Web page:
Is concern that terrorists might be working in mosques really just “fear of the unknown”? Is an affiliation with MPAC really a palliative? From the Buffalo News, with thanks to Ali Dashti:
In the shadow of the large mosque at the corner of Sycamore and Sobieski streets, fear of the unknown sometimes occupies residents.
Muslims have bought dozens of homes, staking their property with tall, impenetrable fences.
The women journey with groceries from the market in long, flowing dresses and burkas that cover everything but their eyes. The men wear loose-fitting robes, skull caps and untrimmed beards, and walk five times a day to the mosque, Masjid Zakaria, for prayer.
Some of their non-Muslim neighbors wonder why they build their fences so high and rarely say as much as a hello.
“To me, they’re very secretive,” said Tom Zeiliski, who has lived on nearby Sweet Street for many years. “For the most part, they’re pretty quiet, but it kind of makes you a little uneasy when you don’t know.
“Some people could be hiding in this mosque. They could be hiding people in there. You don’t know,” he said.
Suspicion of Muslims lingers thick in Western New York and the rest of the country, buoyed by the 9/11 attacks, the beheading of Americans and others in the name of Islam and the arrest of Yemeni Americans in Lackawanna who had trained in al-Qaida camps.
Those doubts have prodded Muslims – here and elsewhere – into an intense struggle for the soul of Islam.
Three years after Sept. 11, 2001, Muslims in the United States are trying to raise their profile as patriotic people of faith, while distancing themselves from terrorists who act in the name of their religion.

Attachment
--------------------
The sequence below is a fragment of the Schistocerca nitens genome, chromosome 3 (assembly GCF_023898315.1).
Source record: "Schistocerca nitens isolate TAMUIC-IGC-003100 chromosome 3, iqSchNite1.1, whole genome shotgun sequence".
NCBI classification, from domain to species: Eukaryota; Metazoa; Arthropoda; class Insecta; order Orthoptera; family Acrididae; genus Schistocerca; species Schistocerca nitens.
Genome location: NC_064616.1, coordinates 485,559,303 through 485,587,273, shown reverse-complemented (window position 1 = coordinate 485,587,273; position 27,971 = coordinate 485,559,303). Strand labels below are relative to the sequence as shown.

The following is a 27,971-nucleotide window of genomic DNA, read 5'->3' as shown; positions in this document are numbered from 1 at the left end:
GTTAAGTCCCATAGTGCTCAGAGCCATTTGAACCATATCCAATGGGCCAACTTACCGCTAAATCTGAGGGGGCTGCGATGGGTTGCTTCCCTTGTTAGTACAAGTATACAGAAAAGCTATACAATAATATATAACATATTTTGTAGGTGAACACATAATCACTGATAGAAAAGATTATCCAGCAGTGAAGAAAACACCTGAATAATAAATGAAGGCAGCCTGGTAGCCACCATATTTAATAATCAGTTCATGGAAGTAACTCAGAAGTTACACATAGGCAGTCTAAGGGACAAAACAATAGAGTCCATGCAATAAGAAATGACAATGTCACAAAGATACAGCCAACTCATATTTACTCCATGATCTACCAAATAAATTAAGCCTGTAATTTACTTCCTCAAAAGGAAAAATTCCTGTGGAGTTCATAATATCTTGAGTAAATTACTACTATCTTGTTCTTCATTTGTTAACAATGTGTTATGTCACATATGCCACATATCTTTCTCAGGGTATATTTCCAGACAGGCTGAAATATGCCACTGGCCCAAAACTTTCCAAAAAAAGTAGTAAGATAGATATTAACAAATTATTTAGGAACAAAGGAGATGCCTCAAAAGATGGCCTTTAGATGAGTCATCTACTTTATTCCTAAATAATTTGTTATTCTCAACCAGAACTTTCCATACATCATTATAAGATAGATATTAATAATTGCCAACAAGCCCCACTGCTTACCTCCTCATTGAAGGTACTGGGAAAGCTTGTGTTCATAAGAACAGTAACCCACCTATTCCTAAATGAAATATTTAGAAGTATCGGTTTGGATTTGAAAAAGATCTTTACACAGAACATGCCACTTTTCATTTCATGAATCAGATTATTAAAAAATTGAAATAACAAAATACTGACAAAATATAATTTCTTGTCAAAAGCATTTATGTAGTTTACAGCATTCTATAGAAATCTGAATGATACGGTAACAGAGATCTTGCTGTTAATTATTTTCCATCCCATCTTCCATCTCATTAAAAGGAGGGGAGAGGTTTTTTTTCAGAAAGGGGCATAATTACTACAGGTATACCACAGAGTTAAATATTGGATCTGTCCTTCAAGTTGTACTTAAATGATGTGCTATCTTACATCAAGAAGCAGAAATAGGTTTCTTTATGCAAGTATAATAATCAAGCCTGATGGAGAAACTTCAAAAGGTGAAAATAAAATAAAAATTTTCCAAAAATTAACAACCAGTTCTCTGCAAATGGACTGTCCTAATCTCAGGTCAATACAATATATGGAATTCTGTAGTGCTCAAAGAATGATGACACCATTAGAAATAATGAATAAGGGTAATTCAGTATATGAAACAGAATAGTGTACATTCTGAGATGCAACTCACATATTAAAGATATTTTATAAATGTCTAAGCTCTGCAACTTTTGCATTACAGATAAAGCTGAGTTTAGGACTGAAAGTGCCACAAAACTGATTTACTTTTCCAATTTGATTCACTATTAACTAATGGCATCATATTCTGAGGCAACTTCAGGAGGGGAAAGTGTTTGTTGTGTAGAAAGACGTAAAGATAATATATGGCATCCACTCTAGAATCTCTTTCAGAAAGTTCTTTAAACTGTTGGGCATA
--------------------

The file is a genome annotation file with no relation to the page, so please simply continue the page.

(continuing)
“There is,” said Dr. Khalid Qazi, a physician who lives in Amherst, “a real disconnect in some places between what Islam is and what Muslims are.”
Qazi, who wears a trademark bow tie and a tiny American flag pinned to the lapel of his sport coat, has led the local effort to better explain Islam and the local Muslim population.
He has presented a series of 90-minute primers on Islam to FBI employees, discussing why Muslims use the term “Allah,” the ethnic breakdown of the region’s Muslims and how Islam views suicide.
Muslims also have undertaken several new initiatives aimed at inserting themselves more into the mainstream of Western New York. Those efforts include:
“¢ Affiliating with a national organization, the Muslim Public Affairs Council, which professes to be moderate and progressive.
“¢ Publishing a 104-page membership and business directory for more than 400 Muslim professionals and Muslim-owned businesses in Western New York.
“¢ Embarking on a grass-roots “Campaign to Fight Terrorism,” urging mosques and Muslim community centers to be especially vigilant in reporting suspicious activity to authorities.
“¢ Hosting a “town hall” forum with some of the area’s top federal law enforcement officials to discuss combating terrorism.
Here is Daniel Pipes on Salam Al-Maryati of MPAC.